In certain preferred embodiments, the invention provides a kit according to the invention contains a composition of the invention, in combination with a pharmaceutically acceptable carrier. The composition and carrier may be provided in solution or in lyophilized form. When the composition and carrier of the kit are in lyophilized form, the kit may optionally contain a sterile and physiologically acceptable reconstitution medium such as water, saline, buffered saline, and the like.

The kit may provide a composition of the invention in solution or in lyophilized form, and these components of the kit of the invention may optionally contain stabilizers such as NaCl, silicate, phosphate buffers, ascorbic acid, gentisic acid, and the like. Additional stabilization of kit components may be provided in this embodiment, for example, by providing the reducing agent in an oxidation-resistant form.

Determination and optimization of such stabilizers and stabilization methods are well within the level of skill in the art. When the composition is in lyophilized form, the kit may optionally contain a sterile and physiologically acceptable reconstitution medium such as water, saline, buffered saline, and the like. The amounts of composition, auxiliary molecule, and/or other reagents in this embodiment are optimized in accordance with the methods set forth above.

The pharmaceutical compositions of the present invention comprise a therapeutically effective amount of a composition of the present invention formulated together with one or more pharmaceutically acceptable carriers. As used herein, the term “pharmaceutically acceptable carrier” means a non-toxic, inert solid, semi-solid or liquid filler, diluent, encapsulating material or formulation auxiliary of any type. The pharmaceutical compositions of this invention can be administered to humans and other animals orally, rectally, parenterally, intracisternally, intravaginally, intraperitoneally, topically (as by powders, ointments, or drops), buccally, or as an oral or nasal spray.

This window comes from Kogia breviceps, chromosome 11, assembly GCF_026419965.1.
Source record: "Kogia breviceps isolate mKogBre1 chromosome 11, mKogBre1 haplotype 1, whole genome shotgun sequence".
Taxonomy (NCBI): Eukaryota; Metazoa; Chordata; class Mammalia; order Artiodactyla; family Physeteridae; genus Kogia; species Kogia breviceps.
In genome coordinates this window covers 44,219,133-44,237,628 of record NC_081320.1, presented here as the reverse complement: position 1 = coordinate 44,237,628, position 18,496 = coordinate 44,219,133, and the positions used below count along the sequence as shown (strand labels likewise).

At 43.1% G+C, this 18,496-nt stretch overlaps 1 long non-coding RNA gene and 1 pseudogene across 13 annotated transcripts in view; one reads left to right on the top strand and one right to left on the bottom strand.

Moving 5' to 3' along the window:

Liquid dosage forms for oral administration include pharmaceutically acceptable emulsions, microemulsions, solutions, suspensions, syrups and elixirs. In addition to the active compounds, the liquid dosage forms may contain inert diluents commonly used in the art such as, for example, water or other solvents, solubilizing agents and emulsifiers such as ethyl alcohol, isopropyl alcohol, ethyl carbonate, ethyl acetate, benzyl alcohol, benzyl benzoate, propylene glycol, 1,3-butylene glycol, dimethylformamide, oils (in particular, cottonseed, groundnut, corn, germ, olive, castor, and sesame oils), glycerol, tetrahydrofurfuryl alcohol, polyethylene glycols and fatty acid esters of sorbitan, and mixtures thereof. Besides inert diluents, the oral compositions can also include adjuvants such as wetting agents, emulsifying and suspending agents, sweetening, flavoring, and perfuming agents.